And what, householders, is the threefold faring by dhamma, the even faring in regard to body?

In this case, householders, a certain one, abandoning onslaught on creatures, is restrained from onslaught on creatures; the stick laid aside, the sword laid aside, he lives scrupulous, merciful, kindly and compassionate to all living creatures.

Abandoning taking what is not given, he is restrained from taking what is not given.

He does not take by theft any property of another in village or jungle that is not given to him.

Abandoning wrong-doing in regard to pleasures of the senses, he is restrained from wrong-doing in regard to pleasures of the senses; he does not have intercourse with (girls) who are protected by the mother, protected by the father, protected by the parents, protected by a brother, protected by a sister, protected by relations, who have a husband, whose use involves punishment, nor even with those adorned with the garlands of betrothal.

Even so, householders is the threefold faring by dhamma, the even faring in regard to body.

And what, householders, is the fourfold faring by dhamma, the even faring in regard to speech?

In this case, householders, a certain one, abandoning lying speech is restrained from lying speech.

When he is cited and asked as a witness before a council or company or amid his relations or amid a guild or amid a royal family, and is told: 'Now, good man, say what you know,' if he does not know, he says, 'I do not know'; if he knows, he says, 'I know'; if he has not seen, he says, 'I did not see,' if he has seen, he says, 'I saw.'

Thus his speech does not come to be intentional lying either for his own sake or for that of another or for the sake of some material gain or other.

Abandoning slanderous speech, he is restrained from slanderous speech.

Having heard something at one place, he is not one for repeating it elsewhere for (causing) variance among those people, or having heard something elsewhere he is not one to repeat it to these people for (causing) variance among these people.

In this way he is a reconciler of those who are at variance and one who combines those who are friends.

Concord is his pleasure, concord his delight, concord his joy, concord is the motive of his speech.

Abandoning harsh speech, he is restrained from harsh speech.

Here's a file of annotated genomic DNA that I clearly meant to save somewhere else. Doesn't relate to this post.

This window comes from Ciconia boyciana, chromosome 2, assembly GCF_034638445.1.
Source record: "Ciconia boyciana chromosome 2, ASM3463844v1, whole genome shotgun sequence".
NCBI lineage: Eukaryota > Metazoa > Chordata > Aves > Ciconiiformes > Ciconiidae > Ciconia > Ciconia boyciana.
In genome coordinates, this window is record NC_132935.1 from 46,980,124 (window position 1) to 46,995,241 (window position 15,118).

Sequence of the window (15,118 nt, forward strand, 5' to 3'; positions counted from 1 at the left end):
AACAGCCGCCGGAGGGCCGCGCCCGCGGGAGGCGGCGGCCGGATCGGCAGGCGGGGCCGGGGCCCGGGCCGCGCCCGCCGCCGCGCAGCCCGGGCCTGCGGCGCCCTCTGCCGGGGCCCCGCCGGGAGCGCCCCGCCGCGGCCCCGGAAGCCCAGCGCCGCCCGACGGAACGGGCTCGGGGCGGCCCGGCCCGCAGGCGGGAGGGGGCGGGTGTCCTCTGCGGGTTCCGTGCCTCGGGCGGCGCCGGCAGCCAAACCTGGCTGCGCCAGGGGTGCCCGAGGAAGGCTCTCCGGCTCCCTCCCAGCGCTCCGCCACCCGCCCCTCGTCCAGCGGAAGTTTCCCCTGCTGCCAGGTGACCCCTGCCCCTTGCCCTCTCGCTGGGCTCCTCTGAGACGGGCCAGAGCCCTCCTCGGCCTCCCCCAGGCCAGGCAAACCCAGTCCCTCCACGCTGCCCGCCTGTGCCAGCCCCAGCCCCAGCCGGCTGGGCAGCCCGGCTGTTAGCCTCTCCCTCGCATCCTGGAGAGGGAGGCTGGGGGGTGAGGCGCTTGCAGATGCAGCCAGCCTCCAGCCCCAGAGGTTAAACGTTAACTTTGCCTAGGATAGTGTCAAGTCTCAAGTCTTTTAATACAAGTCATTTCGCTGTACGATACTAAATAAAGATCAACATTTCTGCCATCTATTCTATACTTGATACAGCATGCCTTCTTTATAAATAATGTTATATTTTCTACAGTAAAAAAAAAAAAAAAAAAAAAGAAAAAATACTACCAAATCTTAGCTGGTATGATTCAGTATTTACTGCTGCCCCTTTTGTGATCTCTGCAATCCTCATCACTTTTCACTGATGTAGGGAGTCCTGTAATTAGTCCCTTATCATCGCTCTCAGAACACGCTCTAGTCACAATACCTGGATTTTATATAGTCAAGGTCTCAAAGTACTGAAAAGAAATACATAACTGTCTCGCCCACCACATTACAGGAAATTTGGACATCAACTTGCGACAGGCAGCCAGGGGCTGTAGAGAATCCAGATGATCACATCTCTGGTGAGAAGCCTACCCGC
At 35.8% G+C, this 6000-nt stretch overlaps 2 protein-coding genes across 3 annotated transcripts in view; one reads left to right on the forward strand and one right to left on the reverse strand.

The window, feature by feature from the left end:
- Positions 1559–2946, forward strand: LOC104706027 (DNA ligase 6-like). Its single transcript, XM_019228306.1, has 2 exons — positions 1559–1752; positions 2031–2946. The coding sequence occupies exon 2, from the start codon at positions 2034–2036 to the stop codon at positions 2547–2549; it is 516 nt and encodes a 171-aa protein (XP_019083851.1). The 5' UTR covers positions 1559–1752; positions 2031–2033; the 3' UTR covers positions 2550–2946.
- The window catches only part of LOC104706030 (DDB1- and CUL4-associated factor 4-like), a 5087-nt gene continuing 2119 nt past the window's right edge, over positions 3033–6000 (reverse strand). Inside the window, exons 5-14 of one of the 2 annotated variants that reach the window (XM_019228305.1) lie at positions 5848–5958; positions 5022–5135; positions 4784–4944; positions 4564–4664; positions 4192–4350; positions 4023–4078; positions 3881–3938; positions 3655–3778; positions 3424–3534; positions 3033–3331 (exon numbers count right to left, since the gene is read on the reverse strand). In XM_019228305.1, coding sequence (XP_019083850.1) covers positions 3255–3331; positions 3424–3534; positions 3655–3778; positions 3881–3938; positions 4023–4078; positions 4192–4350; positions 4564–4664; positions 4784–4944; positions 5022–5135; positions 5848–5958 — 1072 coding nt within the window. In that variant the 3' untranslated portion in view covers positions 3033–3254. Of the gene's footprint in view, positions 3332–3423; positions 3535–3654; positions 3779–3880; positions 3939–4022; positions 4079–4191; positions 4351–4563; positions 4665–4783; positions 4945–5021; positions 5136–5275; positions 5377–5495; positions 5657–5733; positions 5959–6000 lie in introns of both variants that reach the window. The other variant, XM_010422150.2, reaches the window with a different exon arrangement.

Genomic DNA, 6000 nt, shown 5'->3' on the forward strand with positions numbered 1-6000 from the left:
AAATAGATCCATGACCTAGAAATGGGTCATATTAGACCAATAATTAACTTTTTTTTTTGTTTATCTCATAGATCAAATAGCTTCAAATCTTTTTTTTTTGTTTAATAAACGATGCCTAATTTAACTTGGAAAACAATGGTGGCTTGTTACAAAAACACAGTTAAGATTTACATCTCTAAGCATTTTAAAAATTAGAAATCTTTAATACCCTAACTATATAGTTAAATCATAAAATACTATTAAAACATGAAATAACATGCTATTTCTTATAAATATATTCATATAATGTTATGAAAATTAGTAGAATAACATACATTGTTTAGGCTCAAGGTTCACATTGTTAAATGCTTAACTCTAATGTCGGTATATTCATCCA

Whatever speech is gentle, pleasing to the ear, affectionate, going to the heart, urbane, pleasant to the multitude - such speech does he utter.

Abandoning frivolous chatter, he is restrained from frivolous chatter.

He is one who speaks at a right time, who speaks in accordance with fact, who speaks about the goal, who speaks about dhamma, who speaks about discipline.

He utters speech that is worth treasuring, with similes at a right time, purposeful, connected with the goal.

Even so, householders, is the fourfold faring by dhamma, the even faring in regard to speech.

And what, householders, is the threefold faring by dhamma, the even faring in regard to thought?

In this case, householders, a certain one comes to be not covetous, he does not covet the property of another, thinking, 'O, might that be mine which is the other's.'

And he is not malevolent in mind, not corrupt of thought and purpose, but thinks, 'Let these beings, friendly, peaceful, secure, happy, look after self.'

And he is of right view, not of perverted outlook, thinking, 'There is (result of) gift, there is (result of) offering, there is (result of) sacrifice; there is fruit and ripening of deeds well done and ill done; there is this world, there is a world beyond; there is mother, there is father, there are spontaneously uprising beings; there are in the world recluses and brahmans who are faring rightly, proceeding rightly and who proclaim this world and the world beyond having realised them by their own super-knowledge.'